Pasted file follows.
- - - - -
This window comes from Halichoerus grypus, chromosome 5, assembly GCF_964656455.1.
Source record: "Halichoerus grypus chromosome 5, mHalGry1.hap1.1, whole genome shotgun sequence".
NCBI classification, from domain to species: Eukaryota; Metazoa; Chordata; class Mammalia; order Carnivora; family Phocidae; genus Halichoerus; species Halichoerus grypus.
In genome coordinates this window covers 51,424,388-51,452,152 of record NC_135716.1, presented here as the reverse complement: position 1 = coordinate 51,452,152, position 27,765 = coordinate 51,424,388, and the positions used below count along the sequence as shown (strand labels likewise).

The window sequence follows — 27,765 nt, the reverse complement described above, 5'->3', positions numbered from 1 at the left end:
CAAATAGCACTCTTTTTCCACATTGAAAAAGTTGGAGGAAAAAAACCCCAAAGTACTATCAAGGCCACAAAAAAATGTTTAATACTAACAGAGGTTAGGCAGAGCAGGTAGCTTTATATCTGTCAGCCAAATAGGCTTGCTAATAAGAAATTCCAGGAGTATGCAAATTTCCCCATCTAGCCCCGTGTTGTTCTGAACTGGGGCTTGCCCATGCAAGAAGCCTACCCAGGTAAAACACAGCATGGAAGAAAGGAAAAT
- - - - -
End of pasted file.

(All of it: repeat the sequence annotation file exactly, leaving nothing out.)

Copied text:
This window comes from Halichoerus grypus, chromosome 5, assembly GCF_964656455.1.
Source record: "Halichoerus grypus chromosome 5, mHalGry1.hap1.1, whole genome shotgun sequence".
NCBI classification, from domain to species: Eukaryota; Metazoa; Chordata; class Mammalia; order Carnivora; family Phocidae; genus Halichoerus; species Halichoerus grypus.
In genome coordinates this window covers 51,424,388-51,452,152 of record NC_135716.1, presented here as the reverse complement: position 1 = coordinate 51,452,152, position 27,765 = coordinate 51,424,388, and the positions used below count along the sequence as shown (strand labels likewise).

The window sequence follows — 27,765 nt, the reverse complement described above, 5'->3', positions numbered from 1 at the left end:
CAAATAGCACTCTTTTTCCACATTGAAAAAGTTGGAGGAAAAAAACCCCAAAGTACTATCAAGGCCACAAAAAAATGTTTAATACTAACAGAGGTTAGGCAGAGCAGGTAGCTTTATATCTGTCAGCCAAATAGGCTTGCTAATAAGAAATTCCAGGAGTATGCAAATTTCCCCATCTAGCCCCGTGTTGTTCTGAACTGGGGCTTGCCCATGCAAGAAGCCTACCCAGGTAAAACACAGCATGGAAGAAAGGAAAAT